Donald Trump has a problem on his hands, and that problem’s name is John Bolton.
Democrats have spent the last three weeks angling to convince the usual handful of persuadable Republican senators to vote for witnesses in the president’s impeachment trial, something Mitch McConnell has generally resisted. That effort is running out of time.
The person Democrats want to hear from more than anyone else is Bolton, and earlier this month, he indicated his willingness to testify if called. Trump suggested he’d block Bolton’s testimony on national security grounds.
On Sunday evening, The New York Times may have tipped the scales.
In a bombshell piece from Maggie Haberman, the Times says that according to an unpublished manuscript of Bolton’s forthcoming book, Trump did in fact explicitly say that he intended to keep nearly $400 million in congressionally-approved military aid frozen pending a promise from Ukraine to investigate Democrats and the Biden family.
And that’s not all Bolton says in the book. According to Haberman, Bolton spends “dozens of pages” i) describing Trump’s vocal disparagement of Ukraine (which some have suggested was encouraged by Vladimir Putin and Viktor Orban), ii) contending that Mike Pompeo “acknowledged privately that there was no basis to claims” by Giuliani that Marie Yovanovitch was corrupt, iii) detailing efforts to consult William Barr after Trump’s infamous July 25 call with Volodymyr Zelensky, on which Barr was mentioned by the US president.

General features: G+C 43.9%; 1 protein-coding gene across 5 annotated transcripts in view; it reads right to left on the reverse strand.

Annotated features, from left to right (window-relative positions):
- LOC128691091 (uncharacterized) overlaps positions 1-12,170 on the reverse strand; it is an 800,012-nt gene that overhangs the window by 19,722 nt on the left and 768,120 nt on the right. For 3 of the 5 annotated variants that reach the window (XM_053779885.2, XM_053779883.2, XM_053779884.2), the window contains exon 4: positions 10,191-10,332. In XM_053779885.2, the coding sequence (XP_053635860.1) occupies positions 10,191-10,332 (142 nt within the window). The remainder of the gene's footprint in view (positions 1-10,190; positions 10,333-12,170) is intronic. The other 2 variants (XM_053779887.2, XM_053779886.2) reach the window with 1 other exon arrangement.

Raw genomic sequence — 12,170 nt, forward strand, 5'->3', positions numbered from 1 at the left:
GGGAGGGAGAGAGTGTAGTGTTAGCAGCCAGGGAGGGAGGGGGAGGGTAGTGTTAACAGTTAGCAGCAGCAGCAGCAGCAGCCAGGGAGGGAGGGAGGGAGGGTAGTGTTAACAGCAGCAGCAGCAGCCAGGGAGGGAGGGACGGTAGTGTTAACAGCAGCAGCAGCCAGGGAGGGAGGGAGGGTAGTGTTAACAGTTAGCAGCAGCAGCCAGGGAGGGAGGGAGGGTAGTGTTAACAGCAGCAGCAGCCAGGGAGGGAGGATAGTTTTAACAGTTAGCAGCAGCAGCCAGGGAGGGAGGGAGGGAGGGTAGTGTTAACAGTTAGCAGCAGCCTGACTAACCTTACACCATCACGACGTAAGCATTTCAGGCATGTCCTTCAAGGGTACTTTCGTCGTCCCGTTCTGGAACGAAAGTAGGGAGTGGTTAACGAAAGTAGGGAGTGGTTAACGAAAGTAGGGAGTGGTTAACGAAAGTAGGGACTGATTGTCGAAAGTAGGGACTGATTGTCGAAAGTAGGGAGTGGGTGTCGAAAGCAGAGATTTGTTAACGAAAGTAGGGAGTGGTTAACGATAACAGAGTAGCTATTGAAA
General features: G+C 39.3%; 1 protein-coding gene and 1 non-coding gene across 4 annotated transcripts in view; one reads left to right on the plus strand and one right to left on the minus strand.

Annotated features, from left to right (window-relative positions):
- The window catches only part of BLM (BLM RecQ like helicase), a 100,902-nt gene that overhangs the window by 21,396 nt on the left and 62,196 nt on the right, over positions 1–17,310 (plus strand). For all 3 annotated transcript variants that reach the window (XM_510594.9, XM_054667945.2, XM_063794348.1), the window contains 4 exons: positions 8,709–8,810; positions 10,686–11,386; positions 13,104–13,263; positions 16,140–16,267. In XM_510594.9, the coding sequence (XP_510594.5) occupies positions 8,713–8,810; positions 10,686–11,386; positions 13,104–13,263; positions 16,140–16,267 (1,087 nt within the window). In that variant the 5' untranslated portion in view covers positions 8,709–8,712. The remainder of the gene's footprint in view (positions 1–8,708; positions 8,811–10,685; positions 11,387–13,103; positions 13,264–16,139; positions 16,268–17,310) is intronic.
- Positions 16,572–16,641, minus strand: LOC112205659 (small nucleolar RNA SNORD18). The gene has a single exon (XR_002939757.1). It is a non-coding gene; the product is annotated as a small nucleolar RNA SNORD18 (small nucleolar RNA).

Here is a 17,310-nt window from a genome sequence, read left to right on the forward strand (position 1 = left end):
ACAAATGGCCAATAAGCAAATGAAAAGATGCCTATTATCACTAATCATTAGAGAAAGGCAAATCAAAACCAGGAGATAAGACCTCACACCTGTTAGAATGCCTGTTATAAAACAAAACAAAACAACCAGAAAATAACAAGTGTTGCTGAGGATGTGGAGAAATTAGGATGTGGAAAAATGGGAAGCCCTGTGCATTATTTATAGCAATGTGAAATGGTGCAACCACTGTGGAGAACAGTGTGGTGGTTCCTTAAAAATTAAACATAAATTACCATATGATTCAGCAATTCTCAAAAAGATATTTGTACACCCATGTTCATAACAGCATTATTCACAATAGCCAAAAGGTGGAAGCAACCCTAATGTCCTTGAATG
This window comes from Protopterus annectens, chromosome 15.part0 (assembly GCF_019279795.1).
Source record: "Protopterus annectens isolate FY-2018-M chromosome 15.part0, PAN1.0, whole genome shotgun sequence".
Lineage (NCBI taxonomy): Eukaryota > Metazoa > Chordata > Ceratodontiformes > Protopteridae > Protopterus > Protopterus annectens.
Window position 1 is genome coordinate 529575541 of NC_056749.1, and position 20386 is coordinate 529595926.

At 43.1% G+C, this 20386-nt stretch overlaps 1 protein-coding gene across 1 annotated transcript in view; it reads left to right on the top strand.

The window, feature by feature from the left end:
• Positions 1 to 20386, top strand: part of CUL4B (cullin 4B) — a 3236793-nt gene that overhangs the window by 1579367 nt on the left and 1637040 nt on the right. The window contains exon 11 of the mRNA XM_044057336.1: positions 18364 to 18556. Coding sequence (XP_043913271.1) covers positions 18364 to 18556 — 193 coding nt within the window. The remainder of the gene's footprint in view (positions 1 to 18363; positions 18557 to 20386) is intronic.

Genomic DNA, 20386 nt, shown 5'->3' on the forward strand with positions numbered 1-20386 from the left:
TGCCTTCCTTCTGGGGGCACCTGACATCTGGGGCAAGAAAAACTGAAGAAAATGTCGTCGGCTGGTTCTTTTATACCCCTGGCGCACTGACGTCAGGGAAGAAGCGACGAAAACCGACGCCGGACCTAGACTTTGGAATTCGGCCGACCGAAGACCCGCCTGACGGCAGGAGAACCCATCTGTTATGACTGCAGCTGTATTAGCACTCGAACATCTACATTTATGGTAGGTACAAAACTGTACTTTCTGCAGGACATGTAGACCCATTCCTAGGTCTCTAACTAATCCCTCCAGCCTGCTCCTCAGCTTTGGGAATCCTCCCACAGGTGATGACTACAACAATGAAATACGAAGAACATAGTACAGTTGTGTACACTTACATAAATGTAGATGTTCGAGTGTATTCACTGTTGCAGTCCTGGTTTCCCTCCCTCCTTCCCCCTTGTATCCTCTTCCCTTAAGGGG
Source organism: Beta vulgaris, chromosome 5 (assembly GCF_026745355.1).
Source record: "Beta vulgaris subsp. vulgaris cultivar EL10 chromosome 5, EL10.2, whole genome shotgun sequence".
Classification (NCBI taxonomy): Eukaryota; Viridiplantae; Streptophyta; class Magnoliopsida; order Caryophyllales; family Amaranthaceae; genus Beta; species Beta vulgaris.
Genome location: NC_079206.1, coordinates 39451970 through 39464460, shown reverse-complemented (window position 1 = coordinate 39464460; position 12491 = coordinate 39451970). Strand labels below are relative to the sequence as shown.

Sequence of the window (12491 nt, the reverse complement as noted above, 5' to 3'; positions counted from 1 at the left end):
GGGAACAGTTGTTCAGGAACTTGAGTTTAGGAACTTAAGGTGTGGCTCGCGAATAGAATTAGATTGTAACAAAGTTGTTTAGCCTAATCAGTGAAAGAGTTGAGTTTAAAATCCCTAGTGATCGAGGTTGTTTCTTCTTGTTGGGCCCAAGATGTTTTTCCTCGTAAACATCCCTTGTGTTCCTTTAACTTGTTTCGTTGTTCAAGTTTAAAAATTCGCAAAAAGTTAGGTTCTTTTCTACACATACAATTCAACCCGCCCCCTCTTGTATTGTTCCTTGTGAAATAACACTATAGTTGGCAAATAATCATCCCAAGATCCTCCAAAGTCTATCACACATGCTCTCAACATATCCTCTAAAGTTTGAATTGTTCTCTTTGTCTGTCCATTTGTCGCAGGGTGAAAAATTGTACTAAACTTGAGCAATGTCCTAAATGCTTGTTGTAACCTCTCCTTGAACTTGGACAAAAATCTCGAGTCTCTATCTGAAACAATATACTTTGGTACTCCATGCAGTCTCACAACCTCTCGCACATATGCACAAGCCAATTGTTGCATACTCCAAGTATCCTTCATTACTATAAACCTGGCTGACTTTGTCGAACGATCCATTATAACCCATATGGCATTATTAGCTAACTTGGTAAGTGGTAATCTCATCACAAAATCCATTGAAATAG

This comes just two days after Giuliani associate Lev Parnas turned over a tape of Trump instructing Parnas to “get rid” of Yovanovitch in 2018.
In Davos last week, Trump claimed that his objection to Bolton testifying has something to do with not wanting to offend other world leaders. “He knows some of my thoughts. He knows what I think about leaders”, the president mused. “What happens if he reveals what I think about a certain leader and it’s not very positive?”
As Haberman notes, “Bolton’s submission of the book to the White House [for the standard review process] may have given White House lawyers direct insight into what [he] would say if he were called to testify [and] intensified concerns among some [Trump] advisers that they needed to block” that testimony.
The general consensus has always been that even if Bolton were to make an effort to avoid incriminating Trump, his testimony would be bad news for the president.
The closed-door and pubic testimony of Bolton aide Fiona Hill indicated that John was extremely displeased with Rudy Giuliani’s role in the Ukraine affair, going so far as to describe “America’s mayor” as a “hand grenade”. Bolton is also said to have referred to the Ukraine pressure campaign orchestrated by Mick Mulvaney and Gordon Sondland as a “drug deal”.
Some reporting also suggests Bolton and Giuliani clashed in 2018 over Trump’s policy in Venezuela.
Bolton either resigned or was fired in September (depending on whose account you want to believe). Ostensibly, the last straw was an Oval Office discussion around the possibility of lifting some sanctions on Iran, but given the timing (September 10, within hours of Ambassador Bill Taylor lambasting what he called a “crazy” quid pro quo with Ukraine) one can’t help but wonder if Bolton was also keen on grabbing one of the few remaining life boats before the Titanic finally hit the iceberg.
“There can be no doubt now that Mr. Bolton directly contradicts the heart of the president’s defense”, Nancy Pelosi and Chuck Schumer said in a statement, after the Times published the account of the book.
McConnell declined to comment.